Nov. 18, 2010 at 11:29 AM ET
The fallout from the Facebook lady 'bug' continues, as women whose accounts were disabled Monday by an automated system that targets fake profiles railed about messages sent by the social networking site requiring official identification and declaring "final" a decision to disable their accounts.
Not so final, in fact. Some received these messages AFTER their accounts had been re-activated.
One status update I saw as I scrolled through my News Feed:
Just got back on FB after having my account disabled last night by a "bug" that shut out thousands of users. FB has no human being to contact when things go awry. People were emailing bloggers and reporters who finally got FB to address the problem. And they want us to rely on FB for email?
And in an e-mail to me later, she wrote: "And then, to add insult to injury, they sent me the e-mail last night telling me I was permanently disabled for impersonating myself — but in reality I have access to my account. Huh?"
A Facebook spokesman told CNN Money those e-mails were "sent in error and should be disregarded."
But you can't put the toothpaste back in the tube. Facebook really needs to find better wording for these messages that don't scare or irritate the heck out of its users.
Facebook spokesman Simon Axten told the Wall Street Journal's Geoffrey A. Fowler that Facebook usually verifies suspicious accounts via methods such as phone SMS, and that it's "very rare" when the system demands an ID. But that's exactly what happened to some of the women (this bug seemed to affect only those with XX-chromosomes) whose accounts were shut down.
Do not — repeat, DO NOT — ever send a copy of your ID over e-mail. Especially to Facebook, which Axten says it will only seek to verify ID ONLY on the site.
"We deliberately don’t send an e-mail so that people don’t think it’s a scam," said Axten. Legit requests come through an e-mail within Facebook that includes a link to a page in the site's Help Center.
As if there isn't already enough reason for paranoia, Axten wants us to "be suspicious of e-mails that look like they are from Facebook that ask you to authenticate or update your account."
And at the Web 2.0 Summit in San Francisco on Tuesday night, Facebook CEO Mark Zuckerberg said there was no connection between the bug in the fake-profile-sniffing system and the new Facebook messaging system that was announced Monday.
Despite those reassurances, Facebook users remain skeptical. The lack of human response also rubbed folks the wrong way, as desperate queries were met with automated responses. (The press isn't immune to this either. We get those, too, and the press line to set up interviews is a non-working number!)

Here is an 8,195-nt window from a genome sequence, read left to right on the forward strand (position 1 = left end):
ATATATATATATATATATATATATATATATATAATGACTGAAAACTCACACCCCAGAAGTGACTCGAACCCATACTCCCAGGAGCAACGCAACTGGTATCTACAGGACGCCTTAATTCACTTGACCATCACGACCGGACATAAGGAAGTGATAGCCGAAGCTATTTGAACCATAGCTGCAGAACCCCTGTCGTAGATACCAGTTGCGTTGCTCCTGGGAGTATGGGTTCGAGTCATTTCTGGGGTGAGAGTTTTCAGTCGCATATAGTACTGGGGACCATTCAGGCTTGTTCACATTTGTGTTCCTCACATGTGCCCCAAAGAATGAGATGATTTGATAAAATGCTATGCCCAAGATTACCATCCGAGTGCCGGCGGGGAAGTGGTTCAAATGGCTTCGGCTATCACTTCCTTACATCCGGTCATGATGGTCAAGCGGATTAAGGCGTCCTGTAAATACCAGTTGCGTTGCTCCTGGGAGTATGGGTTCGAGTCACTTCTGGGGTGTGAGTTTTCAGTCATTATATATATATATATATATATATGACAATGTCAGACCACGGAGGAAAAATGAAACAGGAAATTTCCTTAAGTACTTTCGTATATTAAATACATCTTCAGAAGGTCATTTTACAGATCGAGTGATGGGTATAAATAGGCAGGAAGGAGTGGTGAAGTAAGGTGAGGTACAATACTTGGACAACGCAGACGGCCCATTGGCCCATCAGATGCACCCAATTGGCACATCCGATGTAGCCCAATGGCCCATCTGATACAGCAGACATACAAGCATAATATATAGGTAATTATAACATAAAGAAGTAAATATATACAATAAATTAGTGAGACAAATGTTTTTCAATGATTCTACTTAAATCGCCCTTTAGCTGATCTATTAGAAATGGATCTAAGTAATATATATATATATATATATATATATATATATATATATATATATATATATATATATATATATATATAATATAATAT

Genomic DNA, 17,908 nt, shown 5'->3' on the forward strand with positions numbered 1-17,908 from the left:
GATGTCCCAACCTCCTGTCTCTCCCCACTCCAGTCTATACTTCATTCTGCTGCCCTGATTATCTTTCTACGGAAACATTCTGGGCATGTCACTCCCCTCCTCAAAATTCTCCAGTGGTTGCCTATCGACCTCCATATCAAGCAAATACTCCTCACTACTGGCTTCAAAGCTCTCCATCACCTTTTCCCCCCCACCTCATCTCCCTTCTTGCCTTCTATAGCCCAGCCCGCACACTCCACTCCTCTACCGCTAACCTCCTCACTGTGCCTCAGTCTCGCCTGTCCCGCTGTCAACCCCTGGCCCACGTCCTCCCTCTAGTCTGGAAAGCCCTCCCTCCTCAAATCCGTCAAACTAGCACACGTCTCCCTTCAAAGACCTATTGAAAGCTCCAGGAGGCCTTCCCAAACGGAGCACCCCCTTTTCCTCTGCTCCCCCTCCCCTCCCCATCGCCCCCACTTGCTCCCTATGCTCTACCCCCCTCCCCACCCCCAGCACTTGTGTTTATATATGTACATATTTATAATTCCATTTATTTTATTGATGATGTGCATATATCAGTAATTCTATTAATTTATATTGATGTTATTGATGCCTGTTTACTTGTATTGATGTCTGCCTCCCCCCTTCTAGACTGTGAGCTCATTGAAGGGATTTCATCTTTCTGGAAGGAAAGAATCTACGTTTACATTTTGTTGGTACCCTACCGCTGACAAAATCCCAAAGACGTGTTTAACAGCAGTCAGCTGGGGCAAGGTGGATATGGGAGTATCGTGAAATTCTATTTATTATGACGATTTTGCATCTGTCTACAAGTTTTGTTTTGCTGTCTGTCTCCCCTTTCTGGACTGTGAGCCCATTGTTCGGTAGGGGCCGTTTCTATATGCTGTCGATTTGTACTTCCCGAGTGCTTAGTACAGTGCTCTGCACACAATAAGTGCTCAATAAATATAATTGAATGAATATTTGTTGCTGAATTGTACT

At the very least, Facebook's heavy-handed response raised a lot of doubts and questions.
The same friend whose post I quote posted some of those doubts and questions: "Are you sure they weren't hacked? Why was the bug rumored to target just women? And why is FB still sending out threatening notes after the problem is supposedly fixed??"
Over at the Examiner.com, Mary Schwager has her own theory as to why women, in particular, were the victims of the disabled accounts:
But I’m now wondering if the program FB used to detect fake accounts was searching for the naked women “frienders” I’ve seen men complaining about on Facebook? (Well not sure if “complain” is the right word here—but males have been saying they’ve been getting friend requests from nude women. )
"Naked women friending frenzy" as the cause for Facebook napalming accounts, with innocent bystanders caught up as collateral damage? That is an interesting idea.
But perhaps it's too late, the damage has already been done. Some might end up quitting the social media site altogether, and while it may be a sliver of 500 million, more poor handling of situations like this may signal a mass exodus if another contender comes along.
Nick Saint at Business Insider posted this from another discouraged Facebook user:
This entire episode has soured me on Facebook — not just that this kind of bug can shut down so many accounts (and make those of us affected feel as if we're the ones who have done wrong), but that Facebook doesn't seem to care about helping its users, and would rather treat us like criminals than people who were caught in the middle of Facebook's own problem. (I'm also noting how muted the acknowledgments and apologies are from Facebook, too.)
We're waiting to hear back from Facebook. We'll update you if/when we get a response.